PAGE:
Tuesday, July 26, 2011

Libertarian Links

Ozone standards: The EPA estimates these new standards could cost business anywhere from $20 billion to $90 billion annually.

How two different states are dealing with natural gas.

Chinese billionaires dying: According to China Daily, 15 were murdered, 17 committed suicide, seven died from accidents and 19 died from illness. Oh, yes, and 14 were executed. (Welcome to China.)

In an effort to rid the country of Monsanto’s GMO products, Hungary has stepped up the pace.

Prosocial human behavior.

Stossel, Tom Woods and Damon Root on public unions and FDR.

Scott Walker's reforms save school district?

WOW: The Bureau of Economic Analysis tells us that total government spending at all levels has risen to 37% of gross domestic product today from 27% in 1960—and is set to reach 50% by 2038. The Tax Foundation reports that between 1986 and 2008, the share of federal income taxes paid by the top 5% of earners has risen to 59% from 43% (see chart above). Between 1986 and 2009, the percentage of Americans who pay zero or negative federal income taxes has increased to 51% from 18.5% (see chart above). And all this is accompanied by an increase in our national debt to 100% of GDP today from 42% in 1980.

Khan Academy: Khan’s programmer, Ben Kamens, has heard from teachers who’ve seen Khan Academy presentations and loved the idea but wondered whether they could modify it “to stop students from becoming this advanced.”

Interview with the author of Islam Without Extremes.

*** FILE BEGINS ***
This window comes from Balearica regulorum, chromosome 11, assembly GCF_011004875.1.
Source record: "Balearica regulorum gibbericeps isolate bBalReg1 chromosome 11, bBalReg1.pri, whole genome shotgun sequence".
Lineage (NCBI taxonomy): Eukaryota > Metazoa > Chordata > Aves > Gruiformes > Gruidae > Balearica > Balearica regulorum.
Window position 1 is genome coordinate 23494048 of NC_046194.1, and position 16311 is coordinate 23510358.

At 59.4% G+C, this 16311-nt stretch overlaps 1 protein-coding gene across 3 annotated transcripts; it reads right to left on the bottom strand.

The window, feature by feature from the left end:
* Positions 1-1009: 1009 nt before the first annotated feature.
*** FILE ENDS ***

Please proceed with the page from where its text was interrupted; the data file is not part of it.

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Saturday, July 23, 2011

Libertarian Links

So, for a family in high-cost California taxed at the top federal rate, the expiration of the Bush tax cuts in 2013, the 0.9% increase in payroll taxes to fund ObamaCare, and the president's proposal to eventually uncap Social Security payroll taxes would lift its combined marginal tax rate to a stunning 58.4%.

All of which is to say that these banks repaid cash owed to a program run by the Treasury Department by. . . .borrowing from another program run by the Treasury Department.

U.S. taxpayers likely lost $1.3 billion in the government bailout of Chrysler, the Treasury Department announced Thursday.

Michael Bailey, 20, from Glasgow, left the messages on the social networking site, in a group called "Neil Lennon should be banned" and on his own page. He was caught after a police task force began reviewing internet sites after March's so-called Old Firm shame game.